GOOSE GREASE Down the Ages Wherein lies the potency of goose greaso as a real country remedy for lumbago? Its virtuer have been known since the first century A.D. Discorides, a medical writer of that period, has at least one reference to If U, o Dl.'ti.r siin-o He praises again and again. He recom mends it in conjunction with refined wax for rheumatism: mixed with beef suet it cures earache; mado into a pastille with butter It stops bleeding at the nose, but whether it i3 to be administered orally or nasally is not quite certain. — 'Manchaater Guard ian.' ?
BIRTHDAY PARTY Miss Cann Entertained SINGLETON, Thursday. [Newspaper Article] — The Maitland Mercury — 28 December 1939
BIRTHDAY PARTY! Miss Cann Entertained! SINGLETON. Thursday 1 Many beautiful presents were g|a en to Miss Mavis Cann at a pari! in the Whittingham Hall to celS brate her 21st birthday. 9 The popularity of Miss Cann wa shown hy the fact that there was large attendance of . Whittingha: residents as well as visitors fro: other parts of the Singleton distric ' Sydney, Newcastle, Gresford at Upper Rouchel. Mr. B. Barry made the presents '.ion of a gift on behalf of thos i present and amongst the other prr sents she received was a wristl» watch- from her parents, Mr. ail Mrs. J. Cann. § Mr. B. Lambert, of Newcastle, -wfc| formerly resided in Siugleton. . prf sided. Mr. Barry was the M.C. | Mr. Barry and Mr. J. Houston ct tended best wishes and congratuli; tions to Miss Cann. She suitably responded. ? . £ Mrs. Knight supplied the nmslj for the dancing. Extras were playcc by Misses B. Harris and M. Car.p; and Mr. V. West. |J Novelty dances were conducted The winners of the spot waltz vrcnj M...
Singleton District SOLDIERS' LEAGUE Alleged Wrongful Dismissals SINGLETON, Thursday. [Newspaper Article] — The Maitland Mercury — 28 December 1939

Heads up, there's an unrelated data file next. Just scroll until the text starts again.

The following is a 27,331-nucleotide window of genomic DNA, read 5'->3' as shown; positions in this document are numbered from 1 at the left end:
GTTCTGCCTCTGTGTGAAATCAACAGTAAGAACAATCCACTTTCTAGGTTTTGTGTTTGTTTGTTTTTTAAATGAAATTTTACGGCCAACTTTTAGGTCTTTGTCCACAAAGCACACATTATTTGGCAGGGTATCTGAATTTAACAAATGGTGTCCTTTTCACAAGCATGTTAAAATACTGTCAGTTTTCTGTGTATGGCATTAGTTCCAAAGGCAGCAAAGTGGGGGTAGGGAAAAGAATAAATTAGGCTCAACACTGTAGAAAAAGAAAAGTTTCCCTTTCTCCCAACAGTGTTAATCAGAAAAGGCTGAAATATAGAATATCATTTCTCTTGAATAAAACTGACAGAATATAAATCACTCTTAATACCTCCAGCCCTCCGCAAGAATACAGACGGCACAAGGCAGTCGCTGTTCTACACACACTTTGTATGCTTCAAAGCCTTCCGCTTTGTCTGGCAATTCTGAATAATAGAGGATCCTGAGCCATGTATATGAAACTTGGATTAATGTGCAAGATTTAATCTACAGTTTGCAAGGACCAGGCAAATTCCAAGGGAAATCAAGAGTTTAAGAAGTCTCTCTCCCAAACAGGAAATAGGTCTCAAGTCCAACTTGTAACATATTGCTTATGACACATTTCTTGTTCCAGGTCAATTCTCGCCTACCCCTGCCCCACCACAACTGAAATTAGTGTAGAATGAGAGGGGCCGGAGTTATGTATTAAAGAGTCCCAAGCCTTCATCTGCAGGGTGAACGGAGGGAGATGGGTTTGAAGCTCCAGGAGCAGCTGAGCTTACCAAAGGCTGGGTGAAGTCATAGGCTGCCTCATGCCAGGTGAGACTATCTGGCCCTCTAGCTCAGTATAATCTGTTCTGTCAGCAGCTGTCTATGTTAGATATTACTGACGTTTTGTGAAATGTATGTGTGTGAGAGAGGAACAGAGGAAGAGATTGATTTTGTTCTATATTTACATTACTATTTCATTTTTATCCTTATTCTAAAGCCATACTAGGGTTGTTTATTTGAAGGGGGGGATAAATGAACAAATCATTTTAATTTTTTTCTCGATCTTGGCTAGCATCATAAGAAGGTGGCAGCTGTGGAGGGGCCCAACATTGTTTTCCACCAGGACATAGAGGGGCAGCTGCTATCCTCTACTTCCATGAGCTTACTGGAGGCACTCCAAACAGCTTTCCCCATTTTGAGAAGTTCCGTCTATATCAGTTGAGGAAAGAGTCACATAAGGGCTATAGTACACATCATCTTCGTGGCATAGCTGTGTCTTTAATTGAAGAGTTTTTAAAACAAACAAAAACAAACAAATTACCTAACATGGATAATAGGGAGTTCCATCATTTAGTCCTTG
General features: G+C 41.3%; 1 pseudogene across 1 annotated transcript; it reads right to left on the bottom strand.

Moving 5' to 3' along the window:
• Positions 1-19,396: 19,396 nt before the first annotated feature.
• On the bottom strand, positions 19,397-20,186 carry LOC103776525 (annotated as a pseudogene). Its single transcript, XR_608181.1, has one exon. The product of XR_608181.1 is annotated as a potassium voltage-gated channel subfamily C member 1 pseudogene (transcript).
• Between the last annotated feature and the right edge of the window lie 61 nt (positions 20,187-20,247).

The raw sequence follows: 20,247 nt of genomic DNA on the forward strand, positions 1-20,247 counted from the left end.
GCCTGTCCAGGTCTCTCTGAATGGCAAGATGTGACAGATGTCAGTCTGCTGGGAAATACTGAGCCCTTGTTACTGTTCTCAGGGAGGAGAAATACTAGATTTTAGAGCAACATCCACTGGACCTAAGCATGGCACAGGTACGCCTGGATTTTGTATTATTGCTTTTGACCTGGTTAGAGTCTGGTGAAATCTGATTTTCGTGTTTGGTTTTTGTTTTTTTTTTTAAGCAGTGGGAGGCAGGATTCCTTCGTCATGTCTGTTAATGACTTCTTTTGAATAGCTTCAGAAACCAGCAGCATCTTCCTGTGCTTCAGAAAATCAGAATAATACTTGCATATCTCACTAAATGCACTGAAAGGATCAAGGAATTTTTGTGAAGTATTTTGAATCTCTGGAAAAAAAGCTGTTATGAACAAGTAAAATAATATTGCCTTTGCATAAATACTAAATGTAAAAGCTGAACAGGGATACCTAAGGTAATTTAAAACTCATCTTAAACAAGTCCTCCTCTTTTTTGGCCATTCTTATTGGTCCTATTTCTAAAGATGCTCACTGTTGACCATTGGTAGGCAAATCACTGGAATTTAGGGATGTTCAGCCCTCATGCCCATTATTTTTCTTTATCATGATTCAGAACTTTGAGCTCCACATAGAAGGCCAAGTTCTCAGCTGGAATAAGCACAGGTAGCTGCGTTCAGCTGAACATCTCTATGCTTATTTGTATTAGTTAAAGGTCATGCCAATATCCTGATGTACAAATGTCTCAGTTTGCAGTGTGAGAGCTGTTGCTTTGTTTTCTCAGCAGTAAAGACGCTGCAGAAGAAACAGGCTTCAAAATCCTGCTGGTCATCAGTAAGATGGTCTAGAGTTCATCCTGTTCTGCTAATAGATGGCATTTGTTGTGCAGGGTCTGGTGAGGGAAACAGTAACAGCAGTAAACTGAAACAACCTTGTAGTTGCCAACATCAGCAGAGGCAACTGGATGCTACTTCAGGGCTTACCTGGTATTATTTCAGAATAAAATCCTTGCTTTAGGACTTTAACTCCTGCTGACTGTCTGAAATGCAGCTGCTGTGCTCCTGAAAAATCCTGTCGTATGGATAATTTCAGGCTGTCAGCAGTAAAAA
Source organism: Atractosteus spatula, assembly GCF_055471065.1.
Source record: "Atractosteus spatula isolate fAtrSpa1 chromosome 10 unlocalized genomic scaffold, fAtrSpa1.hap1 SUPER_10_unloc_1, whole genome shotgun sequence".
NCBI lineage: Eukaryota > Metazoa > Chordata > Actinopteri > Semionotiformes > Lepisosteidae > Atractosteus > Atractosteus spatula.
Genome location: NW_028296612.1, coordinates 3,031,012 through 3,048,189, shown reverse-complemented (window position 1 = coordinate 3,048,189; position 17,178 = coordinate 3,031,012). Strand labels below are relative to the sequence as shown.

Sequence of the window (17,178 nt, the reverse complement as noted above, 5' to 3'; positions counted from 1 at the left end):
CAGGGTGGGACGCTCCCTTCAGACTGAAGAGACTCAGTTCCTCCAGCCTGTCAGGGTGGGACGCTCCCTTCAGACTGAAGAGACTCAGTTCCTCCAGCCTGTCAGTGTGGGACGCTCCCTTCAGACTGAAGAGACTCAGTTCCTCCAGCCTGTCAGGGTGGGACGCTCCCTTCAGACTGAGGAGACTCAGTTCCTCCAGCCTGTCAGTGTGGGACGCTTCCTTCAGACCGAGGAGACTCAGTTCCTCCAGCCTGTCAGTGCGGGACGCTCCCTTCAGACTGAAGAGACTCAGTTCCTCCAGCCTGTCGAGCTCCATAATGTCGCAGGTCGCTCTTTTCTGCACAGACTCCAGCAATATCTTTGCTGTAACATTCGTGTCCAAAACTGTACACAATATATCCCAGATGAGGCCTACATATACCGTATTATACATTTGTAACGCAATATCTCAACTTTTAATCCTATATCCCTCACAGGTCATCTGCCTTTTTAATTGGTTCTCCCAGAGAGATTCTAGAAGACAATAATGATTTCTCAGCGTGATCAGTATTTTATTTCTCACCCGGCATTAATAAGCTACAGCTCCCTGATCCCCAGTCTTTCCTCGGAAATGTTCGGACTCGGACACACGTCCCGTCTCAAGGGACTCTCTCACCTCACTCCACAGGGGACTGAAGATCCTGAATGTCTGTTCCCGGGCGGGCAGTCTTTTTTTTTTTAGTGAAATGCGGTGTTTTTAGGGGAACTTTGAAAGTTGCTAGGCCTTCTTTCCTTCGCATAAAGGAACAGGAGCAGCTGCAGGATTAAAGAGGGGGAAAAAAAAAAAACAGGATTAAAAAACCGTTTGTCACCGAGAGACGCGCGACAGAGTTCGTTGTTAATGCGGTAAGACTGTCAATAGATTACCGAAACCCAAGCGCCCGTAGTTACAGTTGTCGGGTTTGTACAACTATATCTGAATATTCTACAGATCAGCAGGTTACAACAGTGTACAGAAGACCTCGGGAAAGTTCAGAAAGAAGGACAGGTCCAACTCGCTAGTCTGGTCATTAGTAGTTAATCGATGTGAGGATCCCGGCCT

Singleton District SOLDIERS' LEAGUE Alleged Wrongful Dismissals SINGLETON. Thursday. The president of tho Singleton branch of the Returned Soldiers' League, Mr. F. Madden, was in structed at the meeting of the league last night to .make inquiries concern ing the alleged wrongful dismissal of returned soldiers, working on a job in the district. ? Mr. Madden presided, and. there was a large attendance. Congratulations were extended to a member, Mr. T. C. Weedon, who was recently elected as Mayor of the Municipality of Singleton. The question of the formation of a local committee to assist in the management of farms owned by per sons who enlisted for active service was deferred until next meeting. Advice was received that Mrs. Clive Single, of Gunnedah, had been award ed the certificate of merit and gold broach by the Federal Council of the League. The lion, secretary, Mr. A. Morgan, reported that relief had been given to several families before Xmas. At the conclusion of the meeting s...
PEACE AT ANY PRICE—-NOT FOR U.S.A. NEW YORK, December 27. [Newspaper Article] — The Maitland Mercury — 28 December 1939
PEACE AT ANY PRICE— NOT FOR U.SA. ('Mercury' Service) NEW YORK, December 27. If President Roosevelt joined those who are now calling for peace at any price, the most surprised people in the world, except perhaps Hitler and his inner Cabi net, would be Mr. Roosevelt's diplomatic aides, states the Washington correspondent of the 'New York Times.' 'Obviously,' adds the correspondent,, 'he. would thereby be accepting the German case and method, and weakening those of the Allies. To. ask Britain and France to sit with Hitler now at a peace table would be to ask them -to confess' that ..they were wrong in going to war, and to inform Hitler that the neutrals, particularly the United States, believe that-; peace on his terms would ' be more desirable that war or any objective. 'There is no evidence that Americans generally have any such attitude. Certaihly this Administration would never become pacifist to this degree. 'Because these consequences of Presidential in tervention at present are...